Friday November 19, 2004 Homily by Fr. Robert Altier   Thirty-third Week in Ordinary Time

 

Reading (Revelation 10:8-11)   Gospel (St. Luke 19:45-48)

 

In the first reading today, Saint John is told to take the scroll from the hand of the angel and eat it. And he is told that in his mouth it will be the sweetest thing, but when he swallows it, it will turn his stomach sour. This is precisely what happens when we deal with the Word of God. It is so beautiful and so sweet, yet at the same time it is something nobody seems to want to hear. That is exactly the point we see in the Gospel: Jesus goes in and preaches, the people are hanging on His words, and at the same time there are others who want to kill Him for what it is that He is saying and doing. So you see that at the exact same time something sounds so sweet and yet it is so offensive to so many.

 

The reason it is offensive is not because there is anything wrong with it – it is the Word of God; it is perfect – but rather it is because people do not want to hear it because it is a censure to their actions and to their thoughts. Therefore, they reject it. But because they cannot reject the truth of what is being spoken, what they want to do is kill the one who is speaking it. And for the one to whom God gives His word (as we would see, for instance, with the prophets), when they have to go and preach nobody wants to hear what they say. When they know what it is God wants, they can be filled with joy. They go out to preach the word and they would naturally think that everyone would have the same reaction as they would, but of course we know what happened to all the prophets. No one wanted to hear what they had to say. Therefore, they rejected them and ultimately put them to death.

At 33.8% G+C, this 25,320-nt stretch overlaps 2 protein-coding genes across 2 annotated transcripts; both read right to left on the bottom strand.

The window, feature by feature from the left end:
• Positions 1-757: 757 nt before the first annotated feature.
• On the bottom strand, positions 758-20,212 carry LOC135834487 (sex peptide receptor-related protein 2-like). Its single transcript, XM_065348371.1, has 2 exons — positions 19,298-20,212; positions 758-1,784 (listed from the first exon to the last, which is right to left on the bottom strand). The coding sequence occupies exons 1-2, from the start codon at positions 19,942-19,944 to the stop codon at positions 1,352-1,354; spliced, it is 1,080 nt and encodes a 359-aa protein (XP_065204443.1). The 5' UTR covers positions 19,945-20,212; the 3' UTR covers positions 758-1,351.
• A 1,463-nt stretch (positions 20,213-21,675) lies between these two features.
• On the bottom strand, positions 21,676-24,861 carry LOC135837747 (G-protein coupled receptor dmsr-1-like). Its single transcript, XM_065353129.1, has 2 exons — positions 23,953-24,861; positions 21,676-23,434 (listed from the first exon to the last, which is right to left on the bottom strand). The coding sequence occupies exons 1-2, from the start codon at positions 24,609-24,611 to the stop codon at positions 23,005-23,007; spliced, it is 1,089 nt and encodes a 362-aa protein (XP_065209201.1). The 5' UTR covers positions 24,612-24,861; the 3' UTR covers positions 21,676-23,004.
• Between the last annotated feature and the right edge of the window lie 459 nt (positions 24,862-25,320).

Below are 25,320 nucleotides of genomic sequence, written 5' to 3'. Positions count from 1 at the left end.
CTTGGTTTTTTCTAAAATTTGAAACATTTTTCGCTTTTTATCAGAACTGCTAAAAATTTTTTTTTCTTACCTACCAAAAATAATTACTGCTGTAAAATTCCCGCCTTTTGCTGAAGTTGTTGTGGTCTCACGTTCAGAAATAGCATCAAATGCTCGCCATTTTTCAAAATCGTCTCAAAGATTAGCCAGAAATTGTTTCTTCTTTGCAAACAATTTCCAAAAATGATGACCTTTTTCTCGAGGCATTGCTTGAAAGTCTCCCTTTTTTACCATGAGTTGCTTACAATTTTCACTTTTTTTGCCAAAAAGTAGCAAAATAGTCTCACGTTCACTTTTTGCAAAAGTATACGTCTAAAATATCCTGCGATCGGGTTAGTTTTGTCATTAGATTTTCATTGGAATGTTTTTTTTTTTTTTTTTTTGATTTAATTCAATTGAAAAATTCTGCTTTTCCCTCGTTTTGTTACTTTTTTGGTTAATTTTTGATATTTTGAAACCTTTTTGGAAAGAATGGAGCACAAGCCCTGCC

Now the thing that we have to look at is the point that Our Lord Himself is making. He goes into the temple and says, This is to be a house of prayer, and yet you are turning it into a den of thieves. What has been happening in the Church for the last number of years is that there is less and less and less and less prayer going on. Lots of talking, lots of goofing around, lots of playing around, lots of running around, but very little prayer going on in most Catholic churches. Just go someplace and try to pray before Mass. Try to pray after Mass. I am sure we have all experienced it in various places. It just becomes a zoo and you cannot pray even if you want to. It is a house of prayer. The Blessed Sacrament is right there, and yet no one pays attention to Him. And just think what happens if you have ever tried to suggest to somebody that they should be quiet or maybe they should go outside or at least out to the foyer or down to the church hall. Boy, do they get angry. The word is sweet in the mouth; it is sour in the stomach. But we also need to look and ask, “Have I myself given in to some of that?” We need to make some changes if we have. If we are the ones giving in to making the house of God a den of thieves then we need to change it and we need to make it a house of prayer.